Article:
Road trippers should take an extra-long test drive in 2018

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By Christopher Elliott

If you’re looking for a new car, here’s a little advice from your fellow travelers: Take your time. I mean, really take your time. Test drive the vehicle a few extra miles, or hundreds of miles, to make sure the designers didn’t take the day off when they signed off.

I’m not being cute. Some of today’s cars are so thoughtlessly designed that they leave travelers cramped and annoyed. If you’re planning to take a lengthy road trip this spring or summer, you don’t want to be stuck in one of these uncomfortable cars.

Comfort, convenience and connectivity

“Most drivers and passengers today are looking for three things,” explains Chris Ludwig, a senior director at Harman International, which develops car technology. “Comfort, convenience and connectivity.”

That sounds simple, but it’s not. Many new vehicles are more flashy than functional, which may move a car off the sales lot, but down the road can really rub you the wrong way. The fix: careful evaluation, reading customer reviews and common sense. It’s something to keep in mind during the coming weeks, which happens to be one of the best times to buy a new set of wheels.

But let’s talk annoyances. Of the three “C”s Ludwig mentioned, the biggest seems to be connectivity. And it’s the chargers that really drain travelers. Either there are not enough of them, which means you have to bring a tangly extension cord with you, or the chargers are difficult to reach. Joshua Zweighaft, a flight attendant for an airline based in New York, is irked by the wireless charger in his Cadillac, which is located behind a display screen.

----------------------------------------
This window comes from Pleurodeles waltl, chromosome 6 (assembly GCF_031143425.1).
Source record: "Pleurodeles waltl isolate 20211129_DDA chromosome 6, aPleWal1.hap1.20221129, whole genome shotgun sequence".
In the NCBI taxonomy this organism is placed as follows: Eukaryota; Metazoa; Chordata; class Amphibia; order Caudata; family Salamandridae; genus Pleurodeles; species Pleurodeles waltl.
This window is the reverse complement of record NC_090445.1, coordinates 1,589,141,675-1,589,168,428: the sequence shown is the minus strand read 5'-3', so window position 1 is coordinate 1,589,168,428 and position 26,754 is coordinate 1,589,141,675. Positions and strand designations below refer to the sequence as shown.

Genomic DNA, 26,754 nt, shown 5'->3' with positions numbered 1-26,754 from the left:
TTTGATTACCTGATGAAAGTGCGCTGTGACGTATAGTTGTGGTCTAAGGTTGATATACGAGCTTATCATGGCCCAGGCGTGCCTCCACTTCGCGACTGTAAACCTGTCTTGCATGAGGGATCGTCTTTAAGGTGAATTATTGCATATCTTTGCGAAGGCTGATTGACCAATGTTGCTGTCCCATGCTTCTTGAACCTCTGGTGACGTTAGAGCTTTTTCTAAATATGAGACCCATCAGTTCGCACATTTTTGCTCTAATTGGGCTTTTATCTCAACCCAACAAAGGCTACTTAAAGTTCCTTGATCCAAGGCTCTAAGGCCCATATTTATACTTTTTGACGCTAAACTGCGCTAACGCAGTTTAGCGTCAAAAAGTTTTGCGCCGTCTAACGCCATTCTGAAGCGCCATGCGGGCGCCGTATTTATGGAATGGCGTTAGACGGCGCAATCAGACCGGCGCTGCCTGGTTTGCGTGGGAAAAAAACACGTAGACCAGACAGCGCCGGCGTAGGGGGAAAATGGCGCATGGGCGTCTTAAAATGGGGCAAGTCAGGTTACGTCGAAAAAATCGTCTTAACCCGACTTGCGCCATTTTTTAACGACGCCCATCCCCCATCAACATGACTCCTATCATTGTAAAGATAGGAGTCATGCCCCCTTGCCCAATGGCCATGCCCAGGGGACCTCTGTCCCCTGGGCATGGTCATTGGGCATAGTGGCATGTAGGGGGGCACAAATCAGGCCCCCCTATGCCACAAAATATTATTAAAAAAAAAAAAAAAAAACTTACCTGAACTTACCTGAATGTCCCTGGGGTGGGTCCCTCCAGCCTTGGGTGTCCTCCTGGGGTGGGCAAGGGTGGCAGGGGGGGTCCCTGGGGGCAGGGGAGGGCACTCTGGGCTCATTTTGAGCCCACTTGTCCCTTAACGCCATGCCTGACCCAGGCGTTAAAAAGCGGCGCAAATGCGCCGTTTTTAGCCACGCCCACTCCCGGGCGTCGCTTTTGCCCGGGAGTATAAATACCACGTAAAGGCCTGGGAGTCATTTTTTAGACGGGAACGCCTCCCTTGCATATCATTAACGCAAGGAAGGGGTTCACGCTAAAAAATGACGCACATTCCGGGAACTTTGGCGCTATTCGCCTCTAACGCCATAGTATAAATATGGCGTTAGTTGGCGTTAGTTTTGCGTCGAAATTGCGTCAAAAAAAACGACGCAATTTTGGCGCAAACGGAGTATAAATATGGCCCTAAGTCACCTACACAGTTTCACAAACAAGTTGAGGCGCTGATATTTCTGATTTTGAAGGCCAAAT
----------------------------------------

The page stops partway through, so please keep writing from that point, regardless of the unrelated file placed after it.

“I can’t access the phone or vehicle touch-screen while charging,” he complains.

I’ve been driving a Ford Explorer for the last few weeks and have encountered similar challenges. Sure, there’s a compartment where I can store my phone, but if I’m using it for navigation, stashing it away is pointless. The armrest makes a handy perch for my handset, except when I make a turn and it slides into a crack. So it rests in the cup holder, where it jostles for space with my hot tea or my son’s phone. To be fair, I love the in-seat massage.

It could be worse. A gear shift and center armrest blocked the cup holders on Katrina Keating’s Jeep Compass. “They were only easy to access when the car was stopped,” says Keating, a math professor from Oakland.

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Detecting car design flaws

Car designers make other assumptions about drivers that they shouldn’t. Lisa Schwarz, a fellow journalist who writes for the St. Cloud Times in Minnesota, says the seat belts on many new car models are too high for anyone under 6 feet.

“I constantly fear being decapitated,” she jokes.

The belts on many cars are adjustable, of course, but the ones on her Mini Cooper aren’t.

The litmus tests of usability are the lights and windshield wipers. Interior designers get clever and place them in a non-standard place, and that’s confusing to drivers. Marilyn Daggett, a retired music teacher from Ahwatukee, Ariz., is puzzled when she rents a new car. “Once, it took me 20 minutes to figure out how to turn on the lights at dusk,” she says.